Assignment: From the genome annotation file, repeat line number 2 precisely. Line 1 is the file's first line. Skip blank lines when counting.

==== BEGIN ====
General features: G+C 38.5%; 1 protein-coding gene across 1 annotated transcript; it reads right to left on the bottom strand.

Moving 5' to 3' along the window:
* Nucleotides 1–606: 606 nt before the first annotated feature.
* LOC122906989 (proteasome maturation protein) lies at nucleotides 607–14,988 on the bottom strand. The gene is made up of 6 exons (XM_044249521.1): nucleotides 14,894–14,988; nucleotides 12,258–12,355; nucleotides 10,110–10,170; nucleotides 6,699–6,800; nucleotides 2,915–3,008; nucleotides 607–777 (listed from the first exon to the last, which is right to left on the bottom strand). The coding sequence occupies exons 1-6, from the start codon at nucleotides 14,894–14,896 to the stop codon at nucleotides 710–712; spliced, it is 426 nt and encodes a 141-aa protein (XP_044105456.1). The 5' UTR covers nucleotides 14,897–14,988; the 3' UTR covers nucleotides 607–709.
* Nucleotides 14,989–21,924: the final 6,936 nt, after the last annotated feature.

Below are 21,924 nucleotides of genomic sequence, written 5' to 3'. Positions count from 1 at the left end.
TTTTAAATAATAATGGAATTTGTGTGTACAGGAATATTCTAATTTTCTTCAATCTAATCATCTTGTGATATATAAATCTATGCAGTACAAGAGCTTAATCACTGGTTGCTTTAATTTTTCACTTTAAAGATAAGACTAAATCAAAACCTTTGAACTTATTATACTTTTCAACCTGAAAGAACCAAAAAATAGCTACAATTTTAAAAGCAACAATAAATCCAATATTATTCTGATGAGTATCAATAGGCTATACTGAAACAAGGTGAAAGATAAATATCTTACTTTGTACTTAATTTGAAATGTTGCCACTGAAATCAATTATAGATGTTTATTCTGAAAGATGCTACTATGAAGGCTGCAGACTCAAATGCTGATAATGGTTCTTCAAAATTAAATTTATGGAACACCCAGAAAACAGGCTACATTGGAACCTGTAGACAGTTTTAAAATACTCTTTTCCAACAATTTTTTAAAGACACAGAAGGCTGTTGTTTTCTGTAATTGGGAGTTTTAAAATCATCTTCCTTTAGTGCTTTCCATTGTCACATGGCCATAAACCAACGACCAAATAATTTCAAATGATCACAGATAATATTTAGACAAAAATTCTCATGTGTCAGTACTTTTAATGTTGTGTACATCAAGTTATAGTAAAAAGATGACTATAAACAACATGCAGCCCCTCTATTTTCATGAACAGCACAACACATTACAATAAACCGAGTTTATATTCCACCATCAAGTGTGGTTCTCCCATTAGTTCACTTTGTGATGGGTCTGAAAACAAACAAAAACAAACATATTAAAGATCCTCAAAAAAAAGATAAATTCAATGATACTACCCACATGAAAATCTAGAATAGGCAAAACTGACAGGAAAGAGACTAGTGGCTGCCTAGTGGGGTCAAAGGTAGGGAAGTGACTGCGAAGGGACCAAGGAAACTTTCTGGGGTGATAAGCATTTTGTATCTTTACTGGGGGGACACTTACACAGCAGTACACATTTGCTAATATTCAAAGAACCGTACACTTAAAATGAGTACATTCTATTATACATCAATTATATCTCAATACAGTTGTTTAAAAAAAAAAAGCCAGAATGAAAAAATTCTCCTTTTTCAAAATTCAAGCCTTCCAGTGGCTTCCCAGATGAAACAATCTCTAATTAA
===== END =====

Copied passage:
Moving 5' to 3' along the window: